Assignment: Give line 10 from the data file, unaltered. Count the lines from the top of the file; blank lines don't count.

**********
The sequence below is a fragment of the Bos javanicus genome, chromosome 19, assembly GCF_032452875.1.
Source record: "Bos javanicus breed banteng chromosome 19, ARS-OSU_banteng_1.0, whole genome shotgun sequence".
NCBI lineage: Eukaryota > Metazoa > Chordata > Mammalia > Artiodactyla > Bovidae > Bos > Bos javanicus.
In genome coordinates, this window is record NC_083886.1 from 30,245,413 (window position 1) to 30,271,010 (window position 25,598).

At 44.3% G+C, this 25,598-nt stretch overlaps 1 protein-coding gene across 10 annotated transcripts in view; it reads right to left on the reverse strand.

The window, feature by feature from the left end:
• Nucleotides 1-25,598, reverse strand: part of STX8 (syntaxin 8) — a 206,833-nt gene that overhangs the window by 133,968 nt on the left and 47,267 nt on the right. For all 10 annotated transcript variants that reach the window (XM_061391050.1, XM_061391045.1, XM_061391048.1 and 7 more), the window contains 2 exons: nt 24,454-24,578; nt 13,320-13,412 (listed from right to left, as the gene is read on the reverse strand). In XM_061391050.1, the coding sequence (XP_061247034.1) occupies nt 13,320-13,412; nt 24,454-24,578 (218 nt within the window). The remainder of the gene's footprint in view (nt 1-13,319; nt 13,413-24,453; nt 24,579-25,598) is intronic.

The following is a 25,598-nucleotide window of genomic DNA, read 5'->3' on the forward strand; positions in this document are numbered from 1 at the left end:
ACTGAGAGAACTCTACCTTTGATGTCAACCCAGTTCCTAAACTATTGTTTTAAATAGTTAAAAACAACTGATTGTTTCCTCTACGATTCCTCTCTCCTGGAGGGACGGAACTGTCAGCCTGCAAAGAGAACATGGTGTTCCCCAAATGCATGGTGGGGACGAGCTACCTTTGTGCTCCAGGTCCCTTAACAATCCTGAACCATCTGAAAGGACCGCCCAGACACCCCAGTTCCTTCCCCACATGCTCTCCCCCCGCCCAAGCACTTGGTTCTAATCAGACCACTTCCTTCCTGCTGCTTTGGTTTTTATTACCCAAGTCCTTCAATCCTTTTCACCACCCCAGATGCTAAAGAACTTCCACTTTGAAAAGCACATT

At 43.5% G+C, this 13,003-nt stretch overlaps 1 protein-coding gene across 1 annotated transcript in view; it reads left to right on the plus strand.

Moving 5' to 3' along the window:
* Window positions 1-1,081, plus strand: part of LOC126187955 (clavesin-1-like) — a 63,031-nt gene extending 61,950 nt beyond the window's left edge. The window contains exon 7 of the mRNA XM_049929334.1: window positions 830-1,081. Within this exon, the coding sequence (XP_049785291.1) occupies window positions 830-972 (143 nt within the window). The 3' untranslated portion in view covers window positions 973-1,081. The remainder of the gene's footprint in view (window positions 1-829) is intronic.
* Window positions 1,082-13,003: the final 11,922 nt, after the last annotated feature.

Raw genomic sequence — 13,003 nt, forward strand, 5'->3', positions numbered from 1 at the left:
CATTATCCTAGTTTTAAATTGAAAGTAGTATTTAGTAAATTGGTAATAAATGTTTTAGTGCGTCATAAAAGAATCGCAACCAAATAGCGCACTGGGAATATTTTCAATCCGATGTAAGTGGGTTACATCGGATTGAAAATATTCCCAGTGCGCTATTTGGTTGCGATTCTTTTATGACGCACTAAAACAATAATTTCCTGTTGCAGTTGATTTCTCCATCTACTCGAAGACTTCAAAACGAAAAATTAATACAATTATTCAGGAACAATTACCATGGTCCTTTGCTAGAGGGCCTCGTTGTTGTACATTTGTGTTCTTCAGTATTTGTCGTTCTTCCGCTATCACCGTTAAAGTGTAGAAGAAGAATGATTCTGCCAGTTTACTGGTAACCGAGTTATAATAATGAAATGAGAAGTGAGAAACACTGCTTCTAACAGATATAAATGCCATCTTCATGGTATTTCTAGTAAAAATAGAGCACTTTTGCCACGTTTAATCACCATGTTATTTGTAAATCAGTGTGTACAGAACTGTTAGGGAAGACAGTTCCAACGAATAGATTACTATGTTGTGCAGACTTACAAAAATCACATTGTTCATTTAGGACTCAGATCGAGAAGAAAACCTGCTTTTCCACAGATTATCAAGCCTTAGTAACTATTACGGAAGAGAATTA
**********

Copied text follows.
At 43.5% G+C, this 13,003-nt stretch overlaps 1 protein-coding gene across 1 annotated transcript in view; it reads left to right on the plus strand.